Home | Cooking & Dining | Cooking | Healthy Recipes from AICR | Healthy Recipes: Walnut Chai Tea Loaf

Healthy Recipes: Walnut Chai Tea Loaf

Font size: Decrease font Enlarge font

Baking With Tea Is a Treat

By Dana Jacobi 
for the American Institute for Cancer Research

While reading my first Agatha Christie mystery, the craving to join Miss Marple in a comforting, bracing "cuppa" overwhelmed me. I have been an avid tea-drinker ever since and particularly like to indulge at mid-morning – "elevenses" – and in late afternoon.

Enjoying a sweet is frequently part of this ritual. Usually it is a biscuit (cookie to non-Anglophiles) or slice of teacake. Tea loaves, in fact, got their name because they are a perfect choice. Including tea as an ingredient in these recipes adds a nice flavor. Ever since, I have tried to make true tea loaves enhanced with the tea flavor, and perhaps the health benefits, of this benevolent brew.

For the holidays, when the aromas of cinnamon, clove and other warm spices reflect the season's festive mood, this moist loaf is a favorite. It perfumes the house beautifully with orange zest and a generous measure of chai, the Indian blend of tea and spice. Wrapped in foil, it also keeps nicely in the refrigerator, ready to share when guests drop by.

This gingerbread-brown loaf contains whole-grain flour, applesauce, egg whites and walnuts. The combination minimizes a sugar rush, a good thing when the holidays are so full of sweet tempting confections. Its sweetening is even light enough to also let you enjoy an accompanying cup of chai, including its traditional drizzle of honey or agave.

Walnut Chai Tea Loaf

Walnut Chai Tea Loaf

  • Canola oil cooking spray
  • 1/2 cup boiling water
  • 3 chai teabags
  • 1 1/4 cups unbleached all-purpose flour
  • 3/4 cup whole-wheat pastry flour
  • 1 tsp. baking powder
  • 1/2 tsp. baking soda
  • 1/4 tsp. salt
  • 1/3 cup unsweetened applesauce
  • 1/4 cup canola oil
  • 3 large egg whites (can substitute 2 large eggs)
  • 1/4 cup sugar
  • 1/3 cup firmly packed brown sugar
  • 1 tsp. grated orange zest
  • 2/3 cup chopped walnuts

Preheat oven to 350 degrees F. Coat 8-inch x 4-inch loaf pan with cooking spray and set aside.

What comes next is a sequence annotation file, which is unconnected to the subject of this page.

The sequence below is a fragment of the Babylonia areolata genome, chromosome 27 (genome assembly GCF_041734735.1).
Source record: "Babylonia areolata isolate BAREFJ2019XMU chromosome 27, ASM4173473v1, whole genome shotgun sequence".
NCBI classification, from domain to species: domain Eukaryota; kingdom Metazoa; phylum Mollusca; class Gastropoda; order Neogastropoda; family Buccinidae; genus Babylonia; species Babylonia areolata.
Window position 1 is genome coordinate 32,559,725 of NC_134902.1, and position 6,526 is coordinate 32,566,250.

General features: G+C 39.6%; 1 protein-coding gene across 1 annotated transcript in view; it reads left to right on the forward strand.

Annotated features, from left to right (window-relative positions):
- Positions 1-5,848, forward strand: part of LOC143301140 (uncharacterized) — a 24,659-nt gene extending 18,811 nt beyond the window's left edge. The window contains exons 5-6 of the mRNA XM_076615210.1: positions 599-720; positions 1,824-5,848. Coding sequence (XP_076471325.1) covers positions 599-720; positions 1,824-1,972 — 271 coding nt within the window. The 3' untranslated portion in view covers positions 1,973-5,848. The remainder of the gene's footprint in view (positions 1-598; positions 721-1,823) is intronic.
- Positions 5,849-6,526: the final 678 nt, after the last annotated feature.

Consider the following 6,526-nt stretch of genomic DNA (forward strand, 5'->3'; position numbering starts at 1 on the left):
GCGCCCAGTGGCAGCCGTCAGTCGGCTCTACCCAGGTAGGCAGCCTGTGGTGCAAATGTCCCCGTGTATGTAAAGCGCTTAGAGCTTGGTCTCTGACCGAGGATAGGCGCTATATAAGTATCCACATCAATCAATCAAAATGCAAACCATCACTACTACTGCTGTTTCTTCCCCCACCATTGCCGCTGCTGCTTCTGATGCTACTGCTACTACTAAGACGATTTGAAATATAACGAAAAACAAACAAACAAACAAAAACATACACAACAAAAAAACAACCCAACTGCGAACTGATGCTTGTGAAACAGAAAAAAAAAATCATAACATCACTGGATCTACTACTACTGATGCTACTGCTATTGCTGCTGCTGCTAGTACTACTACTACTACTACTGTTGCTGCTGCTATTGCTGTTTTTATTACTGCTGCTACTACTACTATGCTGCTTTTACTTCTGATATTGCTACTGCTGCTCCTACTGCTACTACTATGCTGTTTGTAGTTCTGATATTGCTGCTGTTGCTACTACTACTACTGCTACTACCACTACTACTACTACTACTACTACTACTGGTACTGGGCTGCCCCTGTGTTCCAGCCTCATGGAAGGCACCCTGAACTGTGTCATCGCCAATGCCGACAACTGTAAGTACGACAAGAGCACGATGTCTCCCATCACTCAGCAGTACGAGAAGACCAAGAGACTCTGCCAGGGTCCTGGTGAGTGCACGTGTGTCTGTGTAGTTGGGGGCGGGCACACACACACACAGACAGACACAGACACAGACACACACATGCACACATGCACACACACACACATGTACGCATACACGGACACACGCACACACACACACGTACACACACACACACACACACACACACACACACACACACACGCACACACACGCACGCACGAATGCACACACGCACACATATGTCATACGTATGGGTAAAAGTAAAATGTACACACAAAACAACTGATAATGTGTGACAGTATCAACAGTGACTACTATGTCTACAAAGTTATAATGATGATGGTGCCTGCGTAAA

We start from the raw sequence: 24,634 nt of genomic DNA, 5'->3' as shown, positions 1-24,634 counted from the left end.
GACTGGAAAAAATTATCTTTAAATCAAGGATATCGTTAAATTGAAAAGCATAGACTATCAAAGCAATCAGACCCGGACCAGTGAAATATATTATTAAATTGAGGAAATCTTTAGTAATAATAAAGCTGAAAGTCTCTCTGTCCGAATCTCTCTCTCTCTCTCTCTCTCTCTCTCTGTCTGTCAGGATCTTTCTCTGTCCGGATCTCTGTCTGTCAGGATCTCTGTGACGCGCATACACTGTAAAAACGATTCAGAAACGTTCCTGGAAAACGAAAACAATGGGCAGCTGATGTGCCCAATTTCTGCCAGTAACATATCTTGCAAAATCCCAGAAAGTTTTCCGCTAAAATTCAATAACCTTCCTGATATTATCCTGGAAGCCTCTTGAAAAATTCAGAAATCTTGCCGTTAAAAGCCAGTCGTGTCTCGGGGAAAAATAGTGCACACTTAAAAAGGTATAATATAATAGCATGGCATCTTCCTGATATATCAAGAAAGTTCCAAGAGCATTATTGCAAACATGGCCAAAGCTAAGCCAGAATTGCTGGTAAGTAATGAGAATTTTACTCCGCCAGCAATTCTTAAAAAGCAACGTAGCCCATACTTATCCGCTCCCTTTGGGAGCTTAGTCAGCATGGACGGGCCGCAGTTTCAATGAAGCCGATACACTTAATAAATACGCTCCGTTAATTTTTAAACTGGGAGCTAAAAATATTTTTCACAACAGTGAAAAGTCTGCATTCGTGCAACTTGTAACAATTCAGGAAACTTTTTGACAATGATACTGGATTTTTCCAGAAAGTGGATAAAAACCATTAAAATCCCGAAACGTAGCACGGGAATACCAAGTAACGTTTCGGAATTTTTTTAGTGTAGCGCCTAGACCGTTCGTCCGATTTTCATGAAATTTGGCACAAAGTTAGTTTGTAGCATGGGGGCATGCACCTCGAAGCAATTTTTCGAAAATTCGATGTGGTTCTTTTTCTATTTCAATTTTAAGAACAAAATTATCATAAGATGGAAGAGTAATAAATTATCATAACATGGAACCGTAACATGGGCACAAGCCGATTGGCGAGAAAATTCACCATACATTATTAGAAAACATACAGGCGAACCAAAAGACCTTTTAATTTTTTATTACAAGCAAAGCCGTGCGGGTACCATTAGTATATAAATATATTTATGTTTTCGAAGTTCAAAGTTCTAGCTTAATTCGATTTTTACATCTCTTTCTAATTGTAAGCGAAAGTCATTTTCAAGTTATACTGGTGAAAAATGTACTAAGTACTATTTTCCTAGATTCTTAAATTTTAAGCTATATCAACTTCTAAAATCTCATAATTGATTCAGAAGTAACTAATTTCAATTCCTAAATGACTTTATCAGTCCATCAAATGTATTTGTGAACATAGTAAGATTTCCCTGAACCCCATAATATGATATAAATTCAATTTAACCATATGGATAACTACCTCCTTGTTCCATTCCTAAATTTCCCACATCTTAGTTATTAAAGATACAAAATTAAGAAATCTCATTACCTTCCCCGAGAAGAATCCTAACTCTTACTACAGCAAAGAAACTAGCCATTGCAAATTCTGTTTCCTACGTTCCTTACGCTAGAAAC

In heatproof measuring cup, steep teabags in boiling water for 10 minutes. Remove bags, squeezing well. Cool tea to room temperature.

In small bowl, whisk together flours, baking powder, baking soda and salt. In another bowl, combine applesauce, oil and tea. Set both bowls aside.

In mixing bowl, beat egg whites (or eggs) with electric mixer or whisk, 1 minute. Add white and brown sugars, beat together, then add wet ingredients. Add dry ingredients and zest and mix just until they are combined with other ingredients; there will be many small lumps. Use rubber spatula to blend in most small lumps, taking care not to over mix. Stir in nuts. Scoop batter into prepared baking pan.

Bake for 45-55 minutes, or until straw inserted into center of loaf comes out clean. Cool in pan on wire rack for 15 minutes. Turn loaf out of pan and cool completely.

This tea loaf is best when wrapped in foil for 8-24 hours, which allows flavors to ripen and loaf to become more moist.

Makes 12 servings

Per serving: 210 calories, 10 g fat (1 g sat fat), 27 g carbohydrates, 
4 g protein, 2 g fiber, 156 mg sodium

Something Different is written by Dana Jacobi, author of 12 Best Foods Cookbook and contributor to AICR’s New American Plate Cookbook: Recipes for a Healthy Weight and a Healthy Life.

***

The American Institute for Cancer Research (AICR) is the cancer charity that fosters research on the relationship of nutrition, physical activity and weight management to cancer risk, interprets the scientific literature and educates the public about the results. It has contributed more than $95 million for innovative research conducted at universities, hospitals and research centers across the country. AICR has published two landmark reports that interpret the accumulated research in the field, and is committed to a process of continuous review. AICR also provides a wide range of educational programs to help millions of Americans learn to make dietary changes for lower cancer risk. Its award-winning New American Plate program is presented in brochures, seminars and on its website, www.aicr.org. AICR is a member of the World Cancer Research Fund International.

  • email Email to a friend
  • print Print version
Newsletter
Email:
Rate this article
0